Air Pollution: Why You Should Worry About It - Now

Air Pollution: Why You Should Worry About It - Now

A lot of people are aware-but alarmingly unconcerned-that the EPA has recently placed poor indoor air quality in the top five major health threats we face. Similarly, many are aware that most homes are loaded with airborne dust, dust mites, bacteria, viruses, mold spores and more. Many are also aware that outdoor air pollution is constantly being brought indoors by our air conditioners, 24 hours a day, meaning that if you live near or in a city, you and your family are very likely inhaling a lot of industrial chemicals and micro-particles that are very hazardous.

And of course, there's a reason most people don't seem to really care. Everyone is very busy these days, and most don't think it's a problem in their homes because they feel 'OK' right now and nothing 'big' has happened health-wise. Truth is, however, air pollution is a very big deal, and indoor air quality or indoor air pollution is an even bigger deal because it's a closed environment where the pollutants can be 2-5 times more highly concentrated, thanks to our residential air conditioners, insulated walls and windows, etc.

The concern about air pollution is similar to water quality. If you knew that serious pollution was present in your water, what would you do? You'd immediately go out and buy some type of effective filtration system, right? You care about yourself and your family so you would take action to make sure you're protected. Of course.

What most people do not realize, however, is that while the average adult drinks about two quarts of liquids or water per day, humans breathe over 3000 gallons of air per day. So which one would you say could be more of a hazard? Two quarts versus 3000 gallons. Clearly, we're inhaling a lot more air, and if about 90% of our time is spent indoors, that's about 2700 gallons of polluted air we're breathing day in and day out--unless there is a quality air filtration system in place with HEPA and activated carbon filters to remove both micro-particles and chemicals.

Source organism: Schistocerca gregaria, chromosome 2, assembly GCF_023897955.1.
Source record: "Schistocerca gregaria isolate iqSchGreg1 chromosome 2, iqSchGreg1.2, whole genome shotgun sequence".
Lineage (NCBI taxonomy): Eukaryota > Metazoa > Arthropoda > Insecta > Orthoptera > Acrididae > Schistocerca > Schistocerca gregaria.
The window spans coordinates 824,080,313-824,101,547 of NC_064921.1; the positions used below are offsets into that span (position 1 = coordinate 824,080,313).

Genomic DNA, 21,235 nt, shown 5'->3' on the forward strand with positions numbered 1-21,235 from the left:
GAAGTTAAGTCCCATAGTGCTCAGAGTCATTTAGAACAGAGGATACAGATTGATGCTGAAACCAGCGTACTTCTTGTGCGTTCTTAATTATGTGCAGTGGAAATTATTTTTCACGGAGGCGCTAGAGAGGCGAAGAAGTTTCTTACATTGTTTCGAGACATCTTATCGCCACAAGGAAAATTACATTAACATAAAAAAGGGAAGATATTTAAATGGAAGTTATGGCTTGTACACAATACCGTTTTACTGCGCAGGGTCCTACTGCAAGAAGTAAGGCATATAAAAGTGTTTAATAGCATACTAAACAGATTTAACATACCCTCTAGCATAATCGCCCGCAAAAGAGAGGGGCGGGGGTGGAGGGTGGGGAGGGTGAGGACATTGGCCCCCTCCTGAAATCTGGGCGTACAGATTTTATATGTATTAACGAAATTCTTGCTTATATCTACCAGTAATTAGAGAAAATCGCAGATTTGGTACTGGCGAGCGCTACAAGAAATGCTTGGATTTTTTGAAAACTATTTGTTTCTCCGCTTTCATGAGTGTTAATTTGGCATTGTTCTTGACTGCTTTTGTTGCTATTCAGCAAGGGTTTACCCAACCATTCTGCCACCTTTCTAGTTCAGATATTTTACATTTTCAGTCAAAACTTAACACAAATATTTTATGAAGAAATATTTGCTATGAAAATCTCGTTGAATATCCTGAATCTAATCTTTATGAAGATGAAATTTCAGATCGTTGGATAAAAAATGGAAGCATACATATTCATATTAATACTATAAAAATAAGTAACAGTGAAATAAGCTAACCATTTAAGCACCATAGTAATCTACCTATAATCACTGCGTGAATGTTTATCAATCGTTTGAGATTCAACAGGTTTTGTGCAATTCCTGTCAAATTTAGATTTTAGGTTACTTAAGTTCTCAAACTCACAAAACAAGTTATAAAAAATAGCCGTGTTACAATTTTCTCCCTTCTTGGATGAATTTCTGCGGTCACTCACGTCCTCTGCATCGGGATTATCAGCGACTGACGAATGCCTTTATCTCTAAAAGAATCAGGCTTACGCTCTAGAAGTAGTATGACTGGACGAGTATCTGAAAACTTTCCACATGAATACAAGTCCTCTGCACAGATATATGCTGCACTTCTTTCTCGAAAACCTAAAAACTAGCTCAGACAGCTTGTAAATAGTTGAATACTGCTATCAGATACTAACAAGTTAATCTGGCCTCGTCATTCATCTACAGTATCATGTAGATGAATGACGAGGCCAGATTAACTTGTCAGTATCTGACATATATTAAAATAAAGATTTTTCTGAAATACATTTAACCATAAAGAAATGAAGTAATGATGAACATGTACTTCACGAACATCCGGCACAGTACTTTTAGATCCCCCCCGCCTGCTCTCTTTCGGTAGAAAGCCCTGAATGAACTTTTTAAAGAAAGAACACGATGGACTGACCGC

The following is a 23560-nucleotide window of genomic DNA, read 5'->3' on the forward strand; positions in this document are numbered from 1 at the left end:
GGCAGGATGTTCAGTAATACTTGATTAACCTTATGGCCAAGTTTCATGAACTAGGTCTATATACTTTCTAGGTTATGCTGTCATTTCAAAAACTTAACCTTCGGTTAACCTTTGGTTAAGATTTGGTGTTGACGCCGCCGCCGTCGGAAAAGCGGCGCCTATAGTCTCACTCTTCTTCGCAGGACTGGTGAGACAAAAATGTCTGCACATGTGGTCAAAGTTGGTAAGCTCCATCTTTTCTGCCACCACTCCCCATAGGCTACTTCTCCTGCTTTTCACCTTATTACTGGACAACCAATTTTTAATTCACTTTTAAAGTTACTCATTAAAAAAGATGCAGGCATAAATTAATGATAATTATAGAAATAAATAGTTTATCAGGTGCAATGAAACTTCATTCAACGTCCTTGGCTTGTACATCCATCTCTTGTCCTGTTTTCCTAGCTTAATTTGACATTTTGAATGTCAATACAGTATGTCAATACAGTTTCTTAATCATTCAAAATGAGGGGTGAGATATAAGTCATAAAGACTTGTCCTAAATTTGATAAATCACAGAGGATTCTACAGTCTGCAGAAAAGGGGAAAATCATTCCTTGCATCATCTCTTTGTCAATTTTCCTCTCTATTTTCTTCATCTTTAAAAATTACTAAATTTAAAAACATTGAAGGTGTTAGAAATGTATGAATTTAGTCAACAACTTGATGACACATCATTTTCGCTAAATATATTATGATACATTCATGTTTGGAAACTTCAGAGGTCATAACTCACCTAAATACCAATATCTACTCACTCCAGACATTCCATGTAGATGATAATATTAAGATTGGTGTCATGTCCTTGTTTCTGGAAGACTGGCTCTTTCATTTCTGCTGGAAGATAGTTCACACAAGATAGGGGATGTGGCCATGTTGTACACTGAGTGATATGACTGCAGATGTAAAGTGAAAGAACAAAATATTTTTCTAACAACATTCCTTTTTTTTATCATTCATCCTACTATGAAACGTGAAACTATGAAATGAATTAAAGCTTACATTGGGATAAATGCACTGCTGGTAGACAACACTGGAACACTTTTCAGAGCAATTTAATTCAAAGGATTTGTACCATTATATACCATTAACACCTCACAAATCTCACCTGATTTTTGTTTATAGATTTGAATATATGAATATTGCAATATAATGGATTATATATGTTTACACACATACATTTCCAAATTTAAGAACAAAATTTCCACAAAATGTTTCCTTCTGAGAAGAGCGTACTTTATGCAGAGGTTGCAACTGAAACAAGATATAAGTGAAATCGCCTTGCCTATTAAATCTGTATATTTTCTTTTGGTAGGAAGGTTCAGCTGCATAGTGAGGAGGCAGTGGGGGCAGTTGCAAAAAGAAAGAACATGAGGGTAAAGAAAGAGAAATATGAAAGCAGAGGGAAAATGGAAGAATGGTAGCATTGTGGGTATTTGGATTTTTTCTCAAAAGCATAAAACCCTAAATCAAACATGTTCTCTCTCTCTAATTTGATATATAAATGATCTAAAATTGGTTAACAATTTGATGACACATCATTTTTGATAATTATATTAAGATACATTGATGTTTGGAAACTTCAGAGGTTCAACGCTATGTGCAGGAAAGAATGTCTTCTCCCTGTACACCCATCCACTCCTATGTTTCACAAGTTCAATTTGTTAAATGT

Unfortunately, there are still millions of homes and office buildings with no such air treatment system in place--to which doctors and pharmaceutical manufacturers say 'thank you very much--we'll be glad to take more of your money because you don't feel like protecting yourself!'. But this whole scenario is unnecessary and avoidable, simply by making sure you have some type of quality residential air treatment system running in your home.

You can get a whole house unit or a couple of portable air purifiers that will do the job nicely and instead of sending more of your hard-earned money to the medical system and risking premature disease, aging and death, you can feel stronger, do more, and likely improve virtually every aspect of your life--simply because you're not inhaling health-ruining pollutants on a daily basis.


Views: 200
Author: Regular Articles

Hi, I'm Rex Murphy at Air Purifiers and We write articles like these to help those looking to live better, healthier lives by sharing important information and tips that we run across.
At our online store, we sell high quality, affordable indoor air improvement products, including air purifiers, humidifiers, test kits, and much more--all at the cheapest discount prices possible with free shipping due to our extremely low overhead. Call us today toll-free at 1-800-701-2513 and let our experts answer your questions!

Tell a friend
Average rating:
(0 votes)

Hezbollah buries militant Qantar, says Israel will be held accountable

Lebanon's Hezbollah group said on Monday that Israel would be held accountable for killing prominent militant Samir Qantar in an air strike in Syria, and accorded him an elaborate funeral of... Read More

Russia says black box from warplane downed by Turkey unreadable

Investigators in Moscow said on Monday they were unable to retrieve information from the damaged black box of a Russian warplane shot down by Turkey last month, data the Kremlin hoped would support... Read More

Exclusive: U.S. glossed over Oman's human rights record during Iran talks

By Jason Szep, Matt Spetalnick and Yara Bayoumy WASHINGTON/MUSCAT (Reuters) - As the United States negotiated this year’s nuclear pact with Iran, the State Department quietly agreed to spare the... Read More